The last great awakening: the revival of 1905 and progressivism

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The last great awakening: the revival of 1905 and progressivism

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Title: The last great awakening: the revival of 1905 and progressivism
Author: Heinrichs, Timothy J
Abstract: A major impulse within the Progressive movement was the desire to revitalize core values based on evangelical Christianity. For an important cross-section of Progressive leaders and evangelical clergymen, new patterns of thought and social realities threatened the moral imperatives on which they based their hopes for America. Feeling this danger acutely, yet also believing in boundless possibilities for building a righteous society, these reformers spearheaded a new Great Awakening within the tradition of past ones. This Awakening spread its influence to a ready electorate through moral fervor and political preaching similar to evangelistic awakenings of the past.Some reformers adapted this revitalization movement to modern patterns of thought, maintaining the moral core of the Awakening. On the other hand clergymen and other Progressives sought a more purely religious Great Awakening, a society-wide revival based on intensified piety and personal evangelism. Liberal and conservative evangelicals converged on similar revival hopes, and they were cheered by a sense of divine intervention and by the surge of popular religious interest culminating in 1905.Beginning with the normal fall and winter evangelism period of 1904-1905, revivals of surprising power swept through cities, towns, and villages around the country. The Revival of 1905 contributed heavily to a surge of popular support for reform, convincing many Progressives that the Great Awakening had arrived. A new constituency remained to support numerous Progressive issues; political leaders responded by framing reform causes as revivalistic crusades.Eventually, however, Progressive crusaders had to come to terms with realities they thought they had conquered. America had become a pluralistic society that operated according to secular lines of thought, and its problems could not be solved through moral suasion alone. About the time of the First World War, when the evangelical consensus collapsed over the question of how far to accommodate secularism, the life went out of Progressivism also. Reform thereafter became purely a matter of building coalitions of interests, not of appealing to society at large to actuate values derived from evangelical Christianity. Still, the power of the moral appeal inhered in American reform thinking for years afterward.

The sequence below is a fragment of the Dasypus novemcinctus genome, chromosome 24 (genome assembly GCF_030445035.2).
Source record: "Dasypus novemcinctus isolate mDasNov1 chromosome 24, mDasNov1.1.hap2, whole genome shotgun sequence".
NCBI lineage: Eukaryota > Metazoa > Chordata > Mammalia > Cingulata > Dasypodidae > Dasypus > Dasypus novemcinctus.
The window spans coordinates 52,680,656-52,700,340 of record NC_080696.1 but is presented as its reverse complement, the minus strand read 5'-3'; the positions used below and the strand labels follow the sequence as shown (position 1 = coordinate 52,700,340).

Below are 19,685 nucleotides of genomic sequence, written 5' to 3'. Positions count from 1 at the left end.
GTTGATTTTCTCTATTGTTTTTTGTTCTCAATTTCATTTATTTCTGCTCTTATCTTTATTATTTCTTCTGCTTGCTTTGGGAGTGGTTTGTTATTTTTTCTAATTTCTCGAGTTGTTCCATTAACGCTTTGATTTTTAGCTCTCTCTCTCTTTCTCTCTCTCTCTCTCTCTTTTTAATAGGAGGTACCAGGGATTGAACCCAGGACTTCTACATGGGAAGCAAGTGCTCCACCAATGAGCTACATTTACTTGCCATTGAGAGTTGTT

Description: Thesis (Ph. D.)--University of Washington, 1991

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